This girl fled Afghanistan to Greece. The borders of the EU are being fortified while refugees search for access to the promised continent via ever more dangerous routes. Although the girl was not free to enter Europe, she gained the freedom to demonstrate, to utter her opinion and thoughts through her gestures and speech. She exercised these freedoms and thereby tried to belong in an increasingly unapologetic and inhospitable Europe. She and millions like her have fled their country of origin. Exercising human rights in a new country is a step towards belonging and finding a new home.
Ramón Ruiz Sampaio, Ayotzinapa Protest
Mexico City, Mexico, 2015
The people demand from the government to explain what happened to the 43 students that went missing on September 26, 2014 from Raúl Isidro Burgos Rural teachers college of Ayotzinapa in Iguala Guerrero. On November 7th the government found ashes in a dumpster near Iguala. These, presumably, could have been remains of the missing students. This generated a massive protest in México City, due to the lack of real evidence and information. Mexican society has been silenced, hurt, alienated. The government, to date, has not explained what really happened in Iguala that night. Freedom in all its forms is being repressed in México, by the government, the organized crime or simply by the systematic corruption that infiltrates all levels of
the Mexican society.
Michele Salati, Illuminated
Hong Kong, 2014
“Illuminated” is a photographic series created in Hong Kong during the student protests last year. Students in Hong Kong were claiming their right to universal suffrage. Each illuminated face becomes a symbol of the desire to share the protest with the rest of the world.
Jumoke Sanwo, The Silence
N’Djamena, Chad, 2013
This photograph is part of a conceptual series inspired by the women of The Republic of Chad, a region in the West of Africa that went through a civil war in the period between 2005 and 2010. The series brings to the fore the dynamics of femininity in a male dominated “Freeworld”, the masculation of the female gender whilst highlighting taboo topics women are confronted with, especially in relation to the perceived freedom of women in the society. It brings special attention to women in conflict zones in Africa. Women and girls are often tortured, raped and forced to take up arms. Gender based violence in post conflict societies is highly tolerated resulting in impunity of perpetrators. Most of these women in order to move on with their lives often remain silent and have to pick up new identities to remain in their societies hiding the shame of these acts under veils of suppressed emotions. The subject in this series is a local Chadian visual artist Salma Alio. The series is performative and includes audio recordings, text and images.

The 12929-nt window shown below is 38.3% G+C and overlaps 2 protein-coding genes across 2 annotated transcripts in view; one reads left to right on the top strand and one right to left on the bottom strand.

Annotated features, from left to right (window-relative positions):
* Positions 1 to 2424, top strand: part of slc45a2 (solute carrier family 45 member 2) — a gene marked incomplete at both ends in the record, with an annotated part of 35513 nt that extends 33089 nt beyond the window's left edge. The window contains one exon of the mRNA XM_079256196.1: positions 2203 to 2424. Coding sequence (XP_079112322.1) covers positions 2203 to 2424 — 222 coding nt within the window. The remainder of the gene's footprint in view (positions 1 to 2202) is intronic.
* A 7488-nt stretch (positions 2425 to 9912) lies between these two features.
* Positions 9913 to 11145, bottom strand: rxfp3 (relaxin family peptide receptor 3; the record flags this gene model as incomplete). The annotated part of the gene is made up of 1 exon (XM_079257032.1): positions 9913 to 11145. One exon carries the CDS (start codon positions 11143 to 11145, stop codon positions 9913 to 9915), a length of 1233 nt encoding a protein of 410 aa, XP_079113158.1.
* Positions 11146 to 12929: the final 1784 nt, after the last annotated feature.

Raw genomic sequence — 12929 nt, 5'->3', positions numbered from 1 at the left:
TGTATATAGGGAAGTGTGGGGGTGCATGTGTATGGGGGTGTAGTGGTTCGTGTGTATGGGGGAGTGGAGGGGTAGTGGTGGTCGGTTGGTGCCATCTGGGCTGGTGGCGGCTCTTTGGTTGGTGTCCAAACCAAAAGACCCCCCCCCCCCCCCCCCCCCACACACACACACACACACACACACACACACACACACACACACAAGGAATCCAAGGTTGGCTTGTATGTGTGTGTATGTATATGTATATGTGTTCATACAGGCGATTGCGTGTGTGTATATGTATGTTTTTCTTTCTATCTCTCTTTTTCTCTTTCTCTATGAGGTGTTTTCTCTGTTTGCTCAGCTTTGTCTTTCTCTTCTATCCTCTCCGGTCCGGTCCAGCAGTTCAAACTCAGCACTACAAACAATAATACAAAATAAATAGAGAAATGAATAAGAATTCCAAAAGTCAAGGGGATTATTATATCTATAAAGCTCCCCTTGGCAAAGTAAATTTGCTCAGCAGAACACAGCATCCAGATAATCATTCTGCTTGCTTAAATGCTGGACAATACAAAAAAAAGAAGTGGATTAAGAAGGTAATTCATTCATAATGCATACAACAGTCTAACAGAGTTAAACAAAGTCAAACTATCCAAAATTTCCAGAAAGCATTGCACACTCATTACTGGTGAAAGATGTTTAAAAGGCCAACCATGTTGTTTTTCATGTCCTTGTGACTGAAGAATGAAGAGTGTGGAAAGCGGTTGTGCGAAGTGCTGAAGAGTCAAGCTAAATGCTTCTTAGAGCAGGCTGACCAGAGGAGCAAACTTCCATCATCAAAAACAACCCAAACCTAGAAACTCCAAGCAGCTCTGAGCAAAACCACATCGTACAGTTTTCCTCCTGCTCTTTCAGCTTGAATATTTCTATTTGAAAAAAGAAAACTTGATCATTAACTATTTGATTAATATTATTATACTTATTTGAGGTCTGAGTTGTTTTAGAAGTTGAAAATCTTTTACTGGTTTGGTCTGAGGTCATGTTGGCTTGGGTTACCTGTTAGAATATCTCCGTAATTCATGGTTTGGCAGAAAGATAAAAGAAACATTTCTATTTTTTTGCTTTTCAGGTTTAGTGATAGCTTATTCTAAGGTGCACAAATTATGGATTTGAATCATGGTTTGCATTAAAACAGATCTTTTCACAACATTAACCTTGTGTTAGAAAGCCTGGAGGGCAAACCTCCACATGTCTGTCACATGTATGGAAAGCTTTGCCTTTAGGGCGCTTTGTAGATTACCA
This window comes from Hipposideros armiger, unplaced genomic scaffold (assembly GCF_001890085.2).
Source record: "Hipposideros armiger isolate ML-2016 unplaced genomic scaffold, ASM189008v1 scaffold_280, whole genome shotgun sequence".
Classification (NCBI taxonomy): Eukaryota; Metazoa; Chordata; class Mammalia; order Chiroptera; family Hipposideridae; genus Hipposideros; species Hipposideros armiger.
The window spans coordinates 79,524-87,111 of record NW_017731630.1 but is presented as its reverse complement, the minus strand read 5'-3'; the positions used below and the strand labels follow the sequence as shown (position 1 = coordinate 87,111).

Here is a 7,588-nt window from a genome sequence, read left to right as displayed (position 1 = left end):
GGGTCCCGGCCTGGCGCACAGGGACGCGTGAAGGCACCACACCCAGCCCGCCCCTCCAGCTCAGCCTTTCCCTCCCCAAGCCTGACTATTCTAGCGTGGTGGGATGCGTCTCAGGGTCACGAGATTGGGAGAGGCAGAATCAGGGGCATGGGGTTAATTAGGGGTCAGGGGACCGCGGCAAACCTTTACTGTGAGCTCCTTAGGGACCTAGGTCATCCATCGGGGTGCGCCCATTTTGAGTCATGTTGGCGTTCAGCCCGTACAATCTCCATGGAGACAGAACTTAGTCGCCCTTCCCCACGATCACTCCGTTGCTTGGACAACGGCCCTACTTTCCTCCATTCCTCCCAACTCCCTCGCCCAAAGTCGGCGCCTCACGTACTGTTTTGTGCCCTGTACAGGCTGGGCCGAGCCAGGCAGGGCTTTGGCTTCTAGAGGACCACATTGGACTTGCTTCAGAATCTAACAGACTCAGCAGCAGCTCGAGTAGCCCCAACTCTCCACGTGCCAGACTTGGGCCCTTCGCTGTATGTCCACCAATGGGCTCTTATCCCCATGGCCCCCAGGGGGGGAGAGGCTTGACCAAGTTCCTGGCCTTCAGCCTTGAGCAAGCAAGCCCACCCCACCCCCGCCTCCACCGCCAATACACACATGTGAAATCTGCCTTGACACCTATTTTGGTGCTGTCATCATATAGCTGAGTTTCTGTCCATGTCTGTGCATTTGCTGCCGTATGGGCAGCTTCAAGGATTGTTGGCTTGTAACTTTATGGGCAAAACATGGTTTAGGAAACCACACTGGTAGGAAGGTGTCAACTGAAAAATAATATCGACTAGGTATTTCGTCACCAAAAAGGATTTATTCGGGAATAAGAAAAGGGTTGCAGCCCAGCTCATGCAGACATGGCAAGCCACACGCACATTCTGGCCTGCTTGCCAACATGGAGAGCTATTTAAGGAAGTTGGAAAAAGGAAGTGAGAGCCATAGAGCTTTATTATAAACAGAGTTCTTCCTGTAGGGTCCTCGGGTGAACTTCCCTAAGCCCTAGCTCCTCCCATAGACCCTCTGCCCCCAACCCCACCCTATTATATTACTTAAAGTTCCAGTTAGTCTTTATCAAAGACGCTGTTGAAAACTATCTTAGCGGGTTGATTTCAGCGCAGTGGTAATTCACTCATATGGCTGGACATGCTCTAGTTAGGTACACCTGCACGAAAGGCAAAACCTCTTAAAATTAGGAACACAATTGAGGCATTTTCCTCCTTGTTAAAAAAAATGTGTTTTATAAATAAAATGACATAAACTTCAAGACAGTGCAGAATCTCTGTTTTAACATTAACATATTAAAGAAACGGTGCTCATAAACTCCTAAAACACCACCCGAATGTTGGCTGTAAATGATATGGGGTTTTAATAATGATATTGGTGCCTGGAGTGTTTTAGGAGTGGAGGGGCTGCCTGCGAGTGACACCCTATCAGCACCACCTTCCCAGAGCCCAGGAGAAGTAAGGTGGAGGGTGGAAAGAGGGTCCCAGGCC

This image is part of a reportage made in 2011 in the Balkans (BalkanAF self publish book). The portrayed girl is a Roma and lives in the Albanian/ Macedonian border zone, in a small slum house with her grandmother. She can’t go anywhere, she is trapped in a “freedom prison” – she can stay and walk inside the no-country zone only. She buys food from the border shop thanks to the money gifts from the tourists. The Albanian and Macedonian states don’t want her. She lost her freedom just because she was born in the no-man’s land.
Luigi Storto, Boschetari
Bucharest, Romania, 2011
“During the shooting I was thinking of Pasolini and how Bucharest kids are similar to his “Boys of life”: violence, glue sniffing, cold nights spent outdoors”. Luigi Storto Bucharest street children are also known as boschetari, an abusive term used to refer to homeless people living under bridges, in sewers or parks (boschete). Bathing in the Dâmbovița river is a small ritual at the beginning of summer, a way of hanging on to childhood for a little while yet, a sort of yell breaking the street rules.
A child forced to live as a refugee in Algeria since he was born. This photo was taken in 2010 in the “hammada Algerina”, a desert area where a part of the saharawis have been living in exile for 37 years. Due to high temperatures and growing draughts this is considered one of the most inhospitable areas